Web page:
To get his motor turning over in the morning, a man might need the brisk slap of after-shave on his face. To get out of their set ways, companies sometimes need a brisk slap, too. That was the rationale of Jerome Scriptunas when he named his business BRISC -- Benchmarking, Reconnaissance and Information Sharing Consulting. He advises companies on how to improve their business processes by studying the business processes and methods of others.

Like many other independent professionals, Scriptunas (who set off on his own after being bought-out by AT&T along with 15,000 other workers) saw the Internet as an important component to his business success. Problem was, someone else had already claimed brisc.com. So he reserved brisc.org. Although the "org" domain is usually reserved for not-for-profit companies, Scriptunas said that small companies have been using the .org designation when they couldn't obtain the domain they wanted.

Sometimes, however, a snappy name fails to attract any new business for its owner. Ann Latham Cudworth, a designer of virtual sets for CBS, named her company Electric Spaces. "I wanted a name that mentioned space--that's what I work with -- and I work on it with a computer, so I went to where the system gets its energy -- electricity -- and called it Electric Space," Cudworth explained. But she said that the tag hasn't attracted any clients. "People hire me by personal name," she noted. Moreover, the name has been claimed by someone else as an Internet domain name. "That pretty much put the kibosh on using it as my company name if I couldn't use it as my Web site address," she said.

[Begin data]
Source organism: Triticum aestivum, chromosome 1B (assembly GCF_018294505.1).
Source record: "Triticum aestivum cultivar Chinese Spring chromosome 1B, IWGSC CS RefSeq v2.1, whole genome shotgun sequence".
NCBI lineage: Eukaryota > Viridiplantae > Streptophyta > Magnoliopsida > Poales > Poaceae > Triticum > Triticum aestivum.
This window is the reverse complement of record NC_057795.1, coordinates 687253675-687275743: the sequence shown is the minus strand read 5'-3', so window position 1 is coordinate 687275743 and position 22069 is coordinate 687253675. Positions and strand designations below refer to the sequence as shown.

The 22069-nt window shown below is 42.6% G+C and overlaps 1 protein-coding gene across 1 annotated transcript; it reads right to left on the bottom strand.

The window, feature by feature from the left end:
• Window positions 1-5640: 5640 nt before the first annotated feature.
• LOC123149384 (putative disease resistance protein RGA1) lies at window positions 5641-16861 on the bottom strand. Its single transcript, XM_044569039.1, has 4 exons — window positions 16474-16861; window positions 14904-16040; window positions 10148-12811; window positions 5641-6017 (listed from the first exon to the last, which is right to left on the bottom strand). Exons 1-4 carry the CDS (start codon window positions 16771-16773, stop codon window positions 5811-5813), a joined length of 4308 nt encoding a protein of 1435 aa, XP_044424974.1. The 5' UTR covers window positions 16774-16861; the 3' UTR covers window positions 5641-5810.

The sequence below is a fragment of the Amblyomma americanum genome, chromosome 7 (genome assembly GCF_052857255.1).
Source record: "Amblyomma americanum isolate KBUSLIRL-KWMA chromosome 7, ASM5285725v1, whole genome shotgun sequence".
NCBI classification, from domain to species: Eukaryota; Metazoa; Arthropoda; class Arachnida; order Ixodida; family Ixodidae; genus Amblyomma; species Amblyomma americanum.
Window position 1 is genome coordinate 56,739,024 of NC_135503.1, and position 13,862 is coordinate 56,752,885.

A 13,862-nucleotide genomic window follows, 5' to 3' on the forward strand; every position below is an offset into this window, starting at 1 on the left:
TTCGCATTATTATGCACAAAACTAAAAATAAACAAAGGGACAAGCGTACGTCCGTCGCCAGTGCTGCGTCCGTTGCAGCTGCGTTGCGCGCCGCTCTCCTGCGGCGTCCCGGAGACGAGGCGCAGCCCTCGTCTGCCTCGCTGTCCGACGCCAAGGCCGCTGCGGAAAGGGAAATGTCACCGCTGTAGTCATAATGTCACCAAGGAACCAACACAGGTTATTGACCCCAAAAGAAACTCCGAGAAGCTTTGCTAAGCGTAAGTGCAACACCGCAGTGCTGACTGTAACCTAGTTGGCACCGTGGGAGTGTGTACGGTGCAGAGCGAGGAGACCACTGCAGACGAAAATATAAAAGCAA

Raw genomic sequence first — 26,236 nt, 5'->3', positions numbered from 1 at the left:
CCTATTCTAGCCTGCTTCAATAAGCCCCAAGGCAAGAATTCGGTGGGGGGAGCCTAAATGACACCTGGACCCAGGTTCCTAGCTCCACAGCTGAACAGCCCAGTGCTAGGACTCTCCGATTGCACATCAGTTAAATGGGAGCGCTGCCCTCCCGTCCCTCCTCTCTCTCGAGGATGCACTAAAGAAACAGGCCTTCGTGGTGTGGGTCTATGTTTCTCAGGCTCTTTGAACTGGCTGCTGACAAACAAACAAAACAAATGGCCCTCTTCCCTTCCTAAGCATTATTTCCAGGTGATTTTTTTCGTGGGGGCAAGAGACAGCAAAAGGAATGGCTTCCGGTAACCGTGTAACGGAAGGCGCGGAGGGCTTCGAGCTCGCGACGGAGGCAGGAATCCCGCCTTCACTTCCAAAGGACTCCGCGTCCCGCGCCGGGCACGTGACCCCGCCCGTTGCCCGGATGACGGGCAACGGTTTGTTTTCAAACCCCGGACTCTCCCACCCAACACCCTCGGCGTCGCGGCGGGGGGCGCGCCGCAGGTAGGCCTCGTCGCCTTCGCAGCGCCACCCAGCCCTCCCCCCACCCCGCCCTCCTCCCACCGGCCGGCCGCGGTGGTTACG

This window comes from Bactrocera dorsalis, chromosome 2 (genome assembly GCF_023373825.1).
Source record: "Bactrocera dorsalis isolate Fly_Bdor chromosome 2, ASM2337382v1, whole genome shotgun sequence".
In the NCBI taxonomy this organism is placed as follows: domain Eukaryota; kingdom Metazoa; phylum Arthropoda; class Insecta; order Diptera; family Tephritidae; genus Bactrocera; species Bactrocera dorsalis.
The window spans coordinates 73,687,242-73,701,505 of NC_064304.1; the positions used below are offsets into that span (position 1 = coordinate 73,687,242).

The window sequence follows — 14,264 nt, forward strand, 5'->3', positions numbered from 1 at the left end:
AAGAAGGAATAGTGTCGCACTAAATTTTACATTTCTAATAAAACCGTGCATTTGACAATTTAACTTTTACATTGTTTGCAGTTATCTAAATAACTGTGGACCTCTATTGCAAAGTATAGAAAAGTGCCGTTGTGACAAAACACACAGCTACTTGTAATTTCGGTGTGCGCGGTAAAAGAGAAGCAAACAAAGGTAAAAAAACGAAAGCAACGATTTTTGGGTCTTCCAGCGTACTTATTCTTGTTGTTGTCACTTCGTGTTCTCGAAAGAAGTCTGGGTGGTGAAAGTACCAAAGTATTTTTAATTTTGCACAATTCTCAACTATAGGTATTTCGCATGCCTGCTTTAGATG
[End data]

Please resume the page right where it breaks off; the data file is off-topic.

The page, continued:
When creative isn't the best option

For some independent professionals, the family name is soil too rich to be left fallow when growing their business. Rick Betterley, president of Betterley Risk Consultants, of Sterling, Mass., said that his family name has accumulated so much cachet in risk management consulting circles that his father, uncle, and himself have all used it in their business monikers. Betterley's grandfather had entered the risk management business in 1932 under the name Betterley Associates, and ever since the name has been synonymous with the work the Betterleys do.

In the 1970s, the two "associates" -- Betterley's father and uncle-- parted ways. "But the name Betterley was very well known in our business, very prestigious, so both of them wanted to hold on to the name Betterley," the consultant explained.

His uncle formed a company called the George Betterley Consulting Group and his father set up D.A. Betterley Risk Consultants. When Rick acquired the company from his father, he dropped the "D.A." but kept the Betterley. "I've seen all kinds of names for consultants, like Blue Sky Consulting," he observed. "The problem with that is that anybody can be Blue Sky Consulting. It's you and your name that makes you unique. If you're good at what you do and you have a good reputation, that should be your most valuable name source."

Article edited by Michael Nadeau and Eric Gershon
Illustration by Lawrence San

John Mello is an independent professional who writes on a variety of business and technical subjects from his home in Woonsocket, RI.

We'd love to hear your comments about this article! If you like, we'd also be happy to put you in touch with the writer or any of the other IPs named in this article.